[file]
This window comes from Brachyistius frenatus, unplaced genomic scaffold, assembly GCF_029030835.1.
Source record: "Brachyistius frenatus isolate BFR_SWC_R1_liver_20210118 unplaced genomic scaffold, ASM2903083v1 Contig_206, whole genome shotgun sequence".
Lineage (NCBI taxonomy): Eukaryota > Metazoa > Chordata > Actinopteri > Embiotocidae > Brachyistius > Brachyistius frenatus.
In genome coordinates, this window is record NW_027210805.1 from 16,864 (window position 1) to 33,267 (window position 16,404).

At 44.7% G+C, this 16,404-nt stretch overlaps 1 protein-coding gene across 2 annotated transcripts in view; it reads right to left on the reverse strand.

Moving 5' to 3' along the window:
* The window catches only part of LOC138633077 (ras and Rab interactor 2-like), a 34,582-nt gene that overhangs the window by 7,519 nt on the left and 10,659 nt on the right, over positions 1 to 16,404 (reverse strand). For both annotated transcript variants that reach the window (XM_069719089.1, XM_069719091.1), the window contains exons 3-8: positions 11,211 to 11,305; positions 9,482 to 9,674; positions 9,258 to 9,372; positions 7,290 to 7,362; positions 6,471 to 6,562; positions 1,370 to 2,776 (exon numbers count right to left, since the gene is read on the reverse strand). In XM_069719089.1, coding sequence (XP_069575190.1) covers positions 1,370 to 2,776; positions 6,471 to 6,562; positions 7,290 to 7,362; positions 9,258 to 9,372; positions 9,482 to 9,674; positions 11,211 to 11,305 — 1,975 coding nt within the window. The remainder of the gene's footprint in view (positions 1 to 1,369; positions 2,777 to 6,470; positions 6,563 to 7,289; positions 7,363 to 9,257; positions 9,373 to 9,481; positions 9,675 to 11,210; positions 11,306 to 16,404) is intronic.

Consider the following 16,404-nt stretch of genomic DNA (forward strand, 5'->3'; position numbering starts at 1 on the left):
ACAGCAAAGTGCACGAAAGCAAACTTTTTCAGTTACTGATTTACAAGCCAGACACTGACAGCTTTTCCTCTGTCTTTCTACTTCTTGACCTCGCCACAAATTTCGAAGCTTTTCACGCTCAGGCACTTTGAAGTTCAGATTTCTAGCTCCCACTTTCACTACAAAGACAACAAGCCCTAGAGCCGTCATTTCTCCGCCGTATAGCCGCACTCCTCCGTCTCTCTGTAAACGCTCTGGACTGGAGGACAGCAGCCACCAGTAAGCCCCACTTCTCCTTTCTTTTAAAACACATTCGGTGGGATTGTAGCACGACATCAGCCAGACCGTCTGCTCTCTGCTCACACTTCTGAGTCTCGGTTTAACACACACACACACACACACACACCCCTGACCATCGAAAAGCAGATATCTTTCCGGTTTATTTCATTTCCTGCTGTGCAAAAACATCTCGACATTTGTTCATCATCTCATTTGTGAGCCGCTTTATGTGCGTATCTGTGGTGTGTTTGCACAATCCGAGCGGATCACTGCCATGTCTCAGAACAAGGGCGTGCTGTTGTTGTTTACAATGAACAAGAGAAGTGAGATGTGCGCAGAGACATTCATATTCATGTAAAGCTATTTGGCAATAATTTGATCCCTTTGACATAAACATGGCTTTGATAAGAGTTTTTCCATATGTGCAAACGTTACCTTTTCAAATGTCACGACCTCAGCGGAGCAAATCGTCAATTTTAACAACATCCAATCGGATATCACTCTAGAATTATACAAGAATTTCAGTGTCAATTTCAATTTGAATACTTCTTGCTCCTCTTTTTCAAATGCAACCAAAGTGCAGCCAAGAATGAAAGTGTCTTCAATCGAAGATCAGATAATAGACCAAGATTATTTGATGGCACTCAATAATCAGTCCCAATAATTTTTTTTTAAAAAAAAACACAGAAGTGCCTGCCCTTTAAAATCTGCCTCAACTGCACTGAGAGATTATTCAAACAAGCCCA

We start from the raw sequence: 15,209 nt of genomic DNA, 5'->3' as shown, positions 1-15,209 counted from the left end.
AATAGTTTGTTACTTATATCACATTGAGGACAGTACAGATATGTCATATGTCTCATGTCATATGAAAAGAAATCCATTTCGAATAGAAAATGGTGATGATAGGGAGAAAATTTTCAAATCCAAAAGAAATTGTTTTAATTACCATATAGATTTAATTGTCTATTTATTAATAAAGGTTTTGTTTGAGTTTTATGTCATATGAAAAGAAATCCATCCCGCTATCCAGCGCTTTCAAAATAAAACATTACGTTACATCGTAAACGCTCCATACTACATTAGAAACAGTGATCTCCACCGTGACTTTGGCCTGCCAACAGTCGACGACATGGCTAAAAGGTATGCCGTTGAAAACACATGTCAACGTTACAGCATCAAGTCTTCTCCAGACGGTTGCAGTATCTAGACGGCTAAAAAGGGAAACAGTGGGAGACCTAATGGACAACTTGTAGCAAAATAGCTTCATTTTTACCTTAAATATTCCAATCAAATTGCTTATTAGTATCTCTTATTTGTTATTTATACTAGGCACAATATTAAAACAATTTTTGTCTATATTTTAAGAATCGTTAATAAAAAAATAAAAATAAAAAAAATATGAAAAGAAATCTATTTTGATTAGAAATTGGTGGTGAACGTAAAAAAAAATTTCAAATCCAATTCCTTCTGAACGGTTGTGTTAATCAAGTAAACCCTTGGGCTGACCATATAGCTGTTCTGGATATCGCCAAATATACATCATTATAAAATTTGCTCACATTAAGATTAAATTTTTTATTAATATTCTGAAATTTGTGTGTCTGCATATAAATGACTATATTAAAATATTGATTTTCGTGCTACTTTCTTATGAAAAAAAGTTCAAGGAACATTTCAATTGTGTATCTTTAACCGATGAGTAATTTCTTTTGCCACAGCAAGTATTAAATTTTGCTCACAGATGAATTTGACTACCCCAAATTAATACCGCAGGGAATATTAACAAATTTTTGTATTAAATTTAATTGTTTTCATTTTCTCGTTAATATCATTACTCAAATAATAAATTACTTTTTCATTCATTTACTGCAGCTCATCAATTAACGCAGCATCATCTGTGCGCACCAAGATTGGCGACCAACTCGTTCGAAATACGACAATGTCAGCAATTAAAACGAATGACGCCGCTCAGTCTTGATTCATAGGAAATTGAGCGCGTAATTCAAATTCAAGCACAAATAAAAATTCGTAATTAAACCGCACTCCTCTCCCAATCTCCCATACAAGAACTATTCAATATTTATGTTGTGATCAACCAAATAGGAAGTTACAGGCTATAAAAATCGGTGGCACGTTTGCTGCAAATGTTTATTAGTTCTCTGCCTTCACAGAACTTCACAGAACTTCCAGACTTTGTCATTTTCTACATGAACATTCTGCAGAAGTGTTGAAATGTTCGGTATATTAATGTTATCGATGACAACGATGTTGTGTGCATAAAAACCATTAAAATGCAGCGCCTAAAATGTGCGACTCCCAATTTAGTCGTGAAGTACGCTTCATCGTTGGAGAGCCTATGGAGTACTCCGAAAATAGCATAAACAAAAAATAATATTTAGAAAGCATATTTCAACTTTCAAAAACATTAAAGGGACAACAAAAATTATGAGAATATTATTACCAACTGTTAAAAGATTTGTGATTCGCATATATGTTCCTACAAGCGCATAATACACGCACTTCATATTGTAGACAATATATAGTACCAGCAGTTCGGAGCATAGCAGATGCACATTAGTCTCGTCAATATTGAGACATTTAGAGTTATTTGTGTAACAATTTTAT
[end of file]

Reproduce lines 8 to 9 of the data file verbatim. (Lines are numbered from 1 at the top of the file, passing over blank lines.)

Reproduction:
Consider the following 16,404-nt stretch of genomic DNA (forward strand, 5'->3'; position numbering starts at 1 on the left):
ACAGCAAAGTGCACGAAAGCAAACTTTTTCAGTTACTGATTTACAAGCCAGACACTGACAGCTTTTCCTCTGTCTTTCTACTTCTTGACCTCGCCACAAATTTCGAAGCTTTTCACGCTCAGGCACTTTGAAGTTCAGATTTCTAGCTCCCACTTTCACTACAAAGACAACAAGCCCTAGAGCCGTCATTTCTCCGCCGTATAGCCGCACTCCTCCGTCTCTCTGTAAACGCTCTGGACTGGAGGACAGCAGCCACCAGTAAGCCCCACTTCTCCTTTCTTTTAAAACACATTCGGTGGGATTGTAGCACGACATCAGCCAGACCGTCTGCTCTCTGCTCACACTTCTGAGTCTCGGTTTAACACACACACACACACACACACACCCCTGACCATCGAAAAGCAGATATCTTTCCGGTTTATTTCATTTCCTGCTGTGCAAAAACATCTCGACATTTGTTCATCATCTCATTTGTGAGCCGCTTTATGTGCGTATCTGTGGTGTGTTTGCACAATCCGAGCGGATCACTGCCATGTCTCAGAACAAGGGCGTGCTGTTGTTGTTTACAATGAACAAGAGAAGTGAGATGTGCGCAGAGACATTCATATTCATGTAAAGCTATTTGGCAATAATTTGATCCCTTTGACATAAACATGGCTTTGATAAGAGTTTTTCCATATGTGCAAACGTTACCTTTTCAAATGTCACGACCTCAGCGGAGCAAATCGTCAATTTTAACAACATCCAATCGGATATCACTCTAGAATTATACAAGAATTTCAGTGTCAATTTCAATTTGAATACTTCTTGCTCCTCTTTTTCAAATGCAACCAAAGTGCAGCCAAGAATGAAAGTGTCTTCAATCGAAGATCAGATAATAGACCAAGATTATTTGATGGCACTCAATAATCAGTCCCAATAATTTTTTTTTAAAAAAAAACACAGAAGTGCCTGCCCTTTAAAATCTGCCTCAACTGCACTGAGAGATTATTCAAACAAGCCCA